Mark Wahlberg, the wildly successful actor and musician and producer and actor, appeared at T.C. Williams High School in Alexandria to encourage kids to stay in school and get their degree. He dropped out in ninth grade, and now, at 41, he is working through an online credit recovery program to get that diploma.
No doubt the students were excited to see him and hear him as he joked about what he would do if his career “goes south” — drive a truck and/or work at McDonalds, he said (unintentionally dissing truck drivers and McDonalds workers). And he said, according to this story by colleague Michael Alison Chandler:
If you think about what I accomplished without a diploma, imagine what you can do with an education.
Do you really think the students in the crowd were wondering how many more millions of dollars he could have made or shows he could have produced or films he could have starred in if he had a diploma? Or did they they think, “Well, not everybody who drops out winds up in jail or driving a truck. Maybe I can be lucky like Marky Mark.”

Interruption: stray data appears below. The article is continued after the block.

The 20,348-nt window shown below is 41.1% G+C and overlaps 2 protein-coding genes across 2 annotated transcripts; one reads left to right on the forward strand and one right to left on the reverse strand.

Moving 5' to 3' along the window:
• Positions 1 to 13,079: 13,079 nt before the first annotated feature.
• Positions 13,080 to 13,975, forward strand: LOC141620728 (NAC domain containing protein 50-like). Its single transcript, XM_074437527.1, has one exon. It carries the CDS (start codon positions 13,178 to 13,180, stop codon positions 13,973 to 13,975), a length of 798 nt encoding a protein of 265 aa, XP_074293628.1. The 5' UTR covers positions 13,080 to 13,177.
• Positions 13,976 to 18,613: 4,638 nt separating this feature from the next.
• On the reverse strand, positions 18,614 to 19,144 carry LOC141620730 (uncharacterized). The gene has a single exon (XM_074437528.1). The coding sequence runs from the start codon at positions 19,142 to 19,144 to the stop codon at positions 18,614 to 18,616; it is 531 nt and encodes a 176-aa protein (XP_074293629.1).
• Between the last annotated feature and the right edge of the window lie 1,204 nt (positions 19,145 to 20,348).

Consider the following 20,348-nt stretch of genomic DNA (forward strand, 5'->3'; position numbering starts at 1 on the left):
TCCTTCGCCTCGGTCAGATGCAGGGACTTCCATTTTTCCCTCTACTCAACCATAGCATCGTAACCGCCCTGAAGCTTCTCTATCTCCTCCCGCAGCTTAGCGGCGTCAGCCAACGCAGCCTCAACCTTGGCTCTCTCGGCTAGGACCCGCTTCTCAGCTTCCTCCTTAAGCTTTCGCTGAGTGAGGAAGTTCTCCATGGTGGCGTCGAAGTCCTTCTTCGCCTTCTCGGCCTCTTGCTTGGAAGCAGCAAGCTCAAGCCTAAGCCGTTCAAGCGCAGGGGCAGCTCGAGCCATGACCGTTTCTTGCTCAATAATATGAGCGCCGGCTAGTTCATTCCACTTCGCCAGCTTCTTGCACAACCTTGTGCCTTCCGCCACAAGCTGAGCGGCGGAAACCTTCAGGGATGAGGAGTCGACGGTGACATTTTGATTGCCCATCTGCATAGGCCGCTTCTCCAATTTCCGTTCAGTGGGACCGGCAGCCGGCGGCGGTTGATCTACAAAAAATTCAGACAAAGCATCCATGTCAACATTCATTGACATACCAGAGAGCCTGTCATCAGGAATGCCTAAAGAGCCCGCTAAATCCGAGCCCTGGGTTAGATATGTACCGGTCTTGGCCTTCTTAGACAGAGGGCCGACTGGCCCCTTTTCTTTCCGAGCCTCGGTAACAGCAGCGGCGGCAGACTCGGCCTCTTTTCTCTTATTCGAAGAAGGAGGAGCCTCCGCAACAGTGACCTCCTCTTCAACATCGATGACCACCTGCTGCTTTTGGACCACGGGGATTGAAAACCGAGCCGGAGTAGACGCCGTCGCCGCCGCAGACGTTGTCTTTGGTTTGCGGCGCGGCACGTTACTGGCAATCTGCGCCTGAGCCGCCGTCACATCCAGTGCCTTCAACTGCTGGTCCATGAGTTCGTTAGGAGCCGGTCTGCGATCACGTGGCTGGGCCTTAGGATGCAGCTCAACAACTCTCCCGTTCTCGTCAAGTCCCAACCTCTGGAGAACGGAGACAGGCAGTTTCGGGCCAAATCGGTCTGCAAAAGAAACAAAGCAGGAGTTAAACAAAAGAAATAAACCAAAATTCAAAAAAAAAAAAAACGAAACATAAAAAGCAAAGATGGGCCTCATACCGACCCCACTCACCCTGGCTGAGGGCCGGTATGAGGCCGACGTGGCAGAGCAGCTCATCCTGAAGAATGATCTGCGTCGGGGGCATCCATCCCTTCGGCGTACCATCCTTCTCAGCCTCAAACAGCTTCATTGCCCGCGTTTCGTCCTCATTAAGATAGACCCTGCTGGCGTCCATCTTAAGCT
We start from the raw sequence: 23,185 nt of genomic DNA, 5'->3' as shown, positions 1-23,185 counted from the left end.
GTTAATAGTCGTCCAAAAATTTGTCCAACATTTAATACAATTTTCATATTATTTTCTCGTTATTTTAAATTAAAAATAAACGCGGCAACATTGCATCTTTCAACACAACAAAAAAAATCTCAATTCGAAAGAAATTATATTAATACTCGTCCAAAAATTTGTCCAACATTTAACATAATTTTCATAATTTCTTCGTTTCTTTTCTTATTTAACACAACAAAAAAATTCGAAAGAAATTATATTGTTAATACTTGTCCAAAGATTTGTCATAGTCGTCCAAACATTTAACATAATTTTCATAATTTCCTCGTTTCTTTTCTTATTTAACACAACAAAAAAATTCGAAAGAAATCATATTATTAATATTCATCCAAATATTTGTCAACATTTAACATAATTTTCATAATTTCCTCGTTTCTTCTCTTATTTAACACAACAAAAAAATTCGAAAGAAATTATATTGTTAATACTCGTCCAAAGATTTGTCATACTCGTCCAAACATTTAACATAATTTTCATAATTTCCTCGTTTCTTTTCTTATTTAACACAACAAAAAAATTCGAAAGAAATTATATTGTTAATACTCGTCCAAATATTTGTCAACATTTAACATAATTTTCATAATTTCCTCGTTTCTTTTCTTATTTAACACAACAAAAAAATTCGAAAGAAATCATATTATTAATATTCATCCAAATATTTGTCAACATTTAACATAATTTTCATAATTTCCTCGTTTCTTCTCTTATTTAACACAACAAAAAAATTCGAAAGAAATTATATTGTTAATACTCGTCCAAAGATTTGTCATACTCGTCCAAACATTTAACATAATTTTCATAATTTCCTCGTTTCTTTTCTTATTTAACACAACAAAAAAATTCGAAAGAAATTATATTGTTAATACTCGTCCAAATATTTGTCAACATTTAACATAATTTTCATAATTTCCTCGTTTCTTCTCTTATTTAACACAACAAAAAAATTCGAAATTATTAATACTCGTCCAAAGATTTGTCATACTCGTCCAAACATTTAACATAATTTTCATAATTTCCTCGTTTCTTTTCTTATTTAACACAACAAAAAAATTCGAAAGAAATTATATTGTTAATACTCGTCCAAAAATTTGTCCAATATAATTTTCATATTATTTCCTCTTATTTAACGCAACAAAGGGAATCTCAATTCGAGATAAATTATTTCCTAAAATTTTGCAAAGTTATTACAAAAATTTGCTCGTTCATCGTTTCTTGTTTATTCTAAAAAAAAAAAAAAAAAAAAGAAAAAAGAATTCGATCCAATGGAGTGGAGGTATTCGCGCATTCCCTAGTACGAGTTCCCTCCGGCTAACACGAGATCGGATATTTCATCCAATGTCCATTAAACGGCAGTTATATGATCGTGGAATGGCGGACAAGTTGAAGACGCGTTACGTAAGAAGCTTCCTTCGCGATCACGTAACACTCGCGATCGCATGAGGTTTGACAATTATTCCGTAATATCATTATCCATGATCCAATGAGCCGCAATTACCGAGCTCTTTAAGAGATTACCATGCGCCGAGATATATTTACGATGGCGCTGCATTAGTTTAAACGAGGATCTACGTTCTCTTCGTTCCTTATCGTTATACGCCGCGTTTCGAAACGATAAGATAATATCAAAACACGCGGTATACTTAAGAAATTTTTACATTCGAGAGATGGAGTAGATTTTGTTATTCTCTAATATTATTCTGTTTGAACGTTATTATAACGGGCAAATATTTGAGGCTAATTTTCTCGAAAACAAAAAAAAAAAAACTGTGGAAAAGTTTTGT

Because Americans have such an outsized fascination with celebrities and what they have to say and do (and, increasingly, what perfume they have designed and marketed), it is good when they speak out with a positive and even important message. Staying in school certainly counts. And good for Mark Wahlberg for finally valuing education enough to work towards his degree.
But if schools are going to bring in celebrities to wax poetic about the importance of staying in school at a time when the news is filled with stories about how college graduates can’t find jobs, they might be better off finding someone whose education actually helped them be successful.